The “Weinstein Clause”: What is it? Could it be coming to Australia?
What is the “Weinstein Clause”?
The disturbing revelations about Harvey Weinstein and other entertainment luminaries have put sexual harassment firmly on the agenda, emboldening victims to come forward to share experiences and pursue claims, leading to the rise of the #MeToo and #TimesUp movements internationally, and #NowAustralia locally.
The latest consequence of the Weinstein revelations and the #MeToo movement is the “Weinstein Clause”.
Bloomberg recently reported that such clauses, which relate to the behaviour of senior management of a company, are now regularly being included in business sale agreements.
In the sample clause cited by Bloomberg the vendor warrants that to the knowledge of the company no allegations of sexual harassment have been made against any officer or director of the company or any employee of the company who supervises a certain number of employees. The sample clause also contains a warranty that the company has not entered into any settlement agreement relating to allegations of sexual harassment or sexual misconduct by an employee, director or officer of the company.
The clause extends beyond the standard warranties relating to litigation or threatened litigation, reflecting the rise of “social due diligence”, which includes prospective purchasers making an assessment of the potential impact of sexual harassment or other behavioural misconduct claims against senior executives of the target company.
That risk is not merely hypothetical — allegations of misconduct against CBS CEO Leslie Moonves saw more than $1 billion wiped from the value of CBS and have seriously destabilised his leadership at the company.
Unsurprisingly the Weinstein Company was decimated by the Weinstein revelations – it declared bankruptcy in March 2018 and was then acquired in a fire sale by a Dallas-based equity firm Lantern Capital Partners. It is now known as Lantern Entertainment.
Could it come to Australia?
The impact of the Weinstein revelations and #MeToo have extended well beyond the United States and the entertainment and creative industries.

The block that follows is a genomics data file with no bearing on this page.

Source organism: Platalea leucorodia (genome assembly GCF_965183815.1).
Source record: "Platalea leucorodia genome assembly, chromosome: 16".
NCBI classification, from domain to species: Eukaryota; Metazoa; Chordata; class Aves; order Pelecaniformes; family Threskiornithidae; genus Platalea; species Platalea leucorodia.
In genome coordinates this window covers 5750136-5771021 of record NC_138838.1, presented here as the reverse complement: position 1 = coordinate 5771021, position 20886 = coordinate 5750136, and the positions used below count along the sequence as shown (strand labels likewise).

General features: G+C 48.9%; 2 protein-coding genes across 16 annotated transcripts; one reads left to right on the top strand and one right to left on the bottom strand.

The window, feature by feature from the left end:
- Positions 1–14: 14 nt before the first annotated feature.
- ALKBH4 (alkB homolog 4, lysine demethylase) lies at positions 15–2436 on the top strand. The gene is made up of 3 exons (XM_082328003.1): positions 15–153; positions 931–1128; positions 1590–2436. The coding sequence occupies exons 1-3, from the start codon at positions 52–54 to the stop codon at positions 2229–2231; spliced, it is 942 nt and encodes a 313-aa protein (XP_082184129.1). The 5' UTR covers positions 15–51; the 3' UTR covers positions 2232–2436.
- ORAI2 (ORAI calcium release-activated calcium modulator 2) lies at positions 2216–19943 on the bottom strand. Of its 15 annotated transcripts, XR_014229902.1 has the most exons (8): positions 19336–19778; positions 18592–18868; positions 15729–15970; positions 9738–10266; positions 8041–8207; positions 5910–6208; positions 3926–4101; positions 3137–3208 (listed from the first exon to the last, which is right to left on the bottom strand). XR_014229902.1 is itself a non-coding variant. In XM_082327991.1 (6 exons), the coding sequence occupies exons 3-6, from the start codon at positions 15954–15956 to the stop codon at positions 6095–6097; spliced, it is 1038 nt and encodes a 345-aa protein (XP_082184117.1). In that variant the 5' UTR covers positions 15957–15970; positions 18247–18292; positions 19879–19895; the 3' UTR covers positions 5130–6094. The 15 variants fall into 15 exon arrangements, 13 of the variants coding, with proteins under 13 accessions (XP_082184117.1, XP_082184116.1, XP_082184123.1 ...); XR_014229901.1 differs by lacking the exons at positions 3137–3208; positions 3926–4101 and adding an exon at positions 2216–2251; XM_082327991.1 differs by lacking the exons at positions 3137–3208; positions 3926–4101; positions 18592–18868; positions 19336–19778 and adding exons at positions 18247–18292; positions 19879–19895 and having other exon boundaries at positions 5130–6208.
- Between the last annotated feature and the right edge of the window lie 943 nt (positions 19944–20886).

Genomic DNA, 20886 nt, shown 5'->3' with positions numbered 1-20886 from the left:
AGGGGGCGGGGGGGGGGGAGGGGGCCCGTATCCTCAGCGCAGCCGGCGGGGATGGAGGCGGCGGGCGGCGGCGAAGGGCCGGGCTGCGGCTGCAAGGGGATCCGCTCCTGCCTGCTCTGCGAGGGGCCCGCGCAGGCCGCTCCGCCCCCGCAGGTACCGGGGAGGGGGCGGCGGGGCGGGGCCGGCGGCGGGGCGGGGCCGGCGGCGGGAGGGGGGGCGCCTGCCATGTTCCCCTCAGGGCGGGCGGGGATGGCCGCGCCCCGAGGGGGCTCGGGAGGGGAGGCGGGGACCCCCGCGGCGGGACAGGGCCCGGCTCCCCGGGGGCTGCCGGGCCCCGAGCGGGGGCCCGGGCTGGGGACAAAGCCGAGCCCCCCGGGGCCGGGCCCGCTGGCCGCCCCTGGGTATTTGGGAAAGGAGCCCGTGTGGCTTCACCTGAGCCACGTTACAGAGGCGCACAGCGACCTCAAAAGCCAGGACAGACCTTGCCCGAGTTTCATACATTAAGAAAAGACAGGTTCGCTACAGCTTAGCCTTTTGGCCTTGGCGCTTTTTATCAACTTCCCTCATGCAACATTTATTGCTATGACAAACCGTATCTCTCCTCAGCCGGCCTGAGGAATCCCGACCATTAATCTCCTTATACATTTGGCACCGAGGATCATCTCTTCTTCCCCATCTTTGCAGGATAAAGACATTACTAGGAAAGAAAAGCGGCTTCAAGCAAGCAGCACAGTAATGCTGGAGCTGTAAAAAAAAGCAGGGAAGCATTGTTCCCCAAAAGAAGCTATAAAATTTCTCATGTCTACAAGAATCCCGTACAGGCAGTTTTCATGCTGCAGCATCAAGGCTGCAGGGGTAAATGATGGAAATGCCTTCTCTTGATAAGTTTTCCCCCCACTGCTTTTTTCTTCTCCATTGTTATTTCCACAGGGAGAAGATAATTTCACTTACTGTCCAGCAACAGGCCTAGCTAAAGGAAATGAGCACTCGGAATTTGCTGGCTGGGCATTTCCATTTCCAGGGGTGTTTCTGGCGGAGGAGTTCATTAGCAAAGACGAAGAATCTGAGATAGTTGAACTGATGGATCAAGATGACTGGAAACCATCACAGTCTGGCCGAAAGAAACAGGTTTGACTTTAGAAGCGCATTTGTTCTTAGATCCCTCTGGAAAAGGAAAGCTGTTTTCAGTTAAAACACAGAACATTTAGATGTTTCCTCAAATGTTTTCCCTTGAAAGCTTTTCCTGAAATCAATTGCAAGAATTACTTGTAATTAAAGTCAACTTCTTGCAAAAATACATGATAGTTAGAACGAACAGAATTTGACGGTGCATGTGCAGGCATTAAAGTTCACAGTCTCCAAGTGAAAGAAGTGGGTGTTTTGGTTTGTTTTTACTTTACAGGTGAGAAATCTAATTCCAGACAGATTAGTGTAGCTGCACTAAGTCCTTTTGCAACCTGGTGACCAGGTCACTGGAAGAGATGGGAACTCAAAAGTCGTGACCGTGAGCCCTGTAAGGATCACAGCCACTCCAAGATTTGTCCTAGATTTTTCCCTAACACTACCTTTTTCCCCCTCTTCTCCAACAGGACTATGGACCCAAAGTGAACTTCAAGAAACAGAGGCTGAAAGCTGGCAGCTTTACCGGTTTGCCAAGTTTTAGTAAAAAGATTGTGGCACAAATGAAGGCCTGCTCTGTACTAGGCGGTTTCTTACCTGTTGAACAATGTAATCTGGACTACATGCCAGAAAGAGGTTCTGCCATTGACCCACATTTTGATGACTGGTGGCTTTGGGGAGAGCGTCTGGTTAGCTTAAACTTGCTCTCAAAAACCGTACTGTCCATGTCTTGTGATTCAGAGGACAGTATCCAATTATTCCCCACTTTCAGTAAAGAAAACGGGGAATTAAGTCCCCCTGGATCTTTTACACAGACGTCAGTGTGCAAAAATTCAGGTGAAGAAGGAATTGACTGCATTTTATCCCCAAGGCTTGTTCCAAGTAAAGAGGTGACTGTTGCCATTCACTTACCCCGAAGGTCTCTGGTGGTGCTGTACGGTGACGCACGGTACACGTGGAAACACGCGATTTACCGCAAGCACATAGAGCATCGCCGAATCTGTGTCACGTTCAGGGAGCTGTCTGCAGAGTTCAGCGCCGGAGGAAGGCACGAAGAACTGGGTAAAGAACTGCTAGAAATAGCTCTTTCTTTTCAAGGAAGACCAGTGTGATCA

There is no reason why such clauses won’t start appearing in Australian deals, particularly where the value of the target business is strongly linked to its senior management, or creative or intellectual talent, leaving a purchaser susceptible not only to litigation costs and potential damages in the event of sexual harassment claims but also enormous reputational and brand damage which in some extreme cases could pose an existential threat to the business.
Such clauses are not a function of “political correctness” or “virtue signalling” but rather a hard-headed financial calculus, driven by the bankers and lawyers involved in such deals, which recognises the economic loss that can result from a company led by management whose conduct put it on the #MeToo radar.
Human resources professionals have long lamented that the contribution they make to a business can be undervalued as it’s not always readily quantifiable and is considered by some to be too nebulous to accurately assess. The evolution of “social due diligence”, which rightly treats culture and behaviour as a key factor in the transaction process, goes some way to address that.
This is a development well worth watching and, for companies looking to acquire other businesses, to seriously consider implementing as part of the due diligence and transaction process.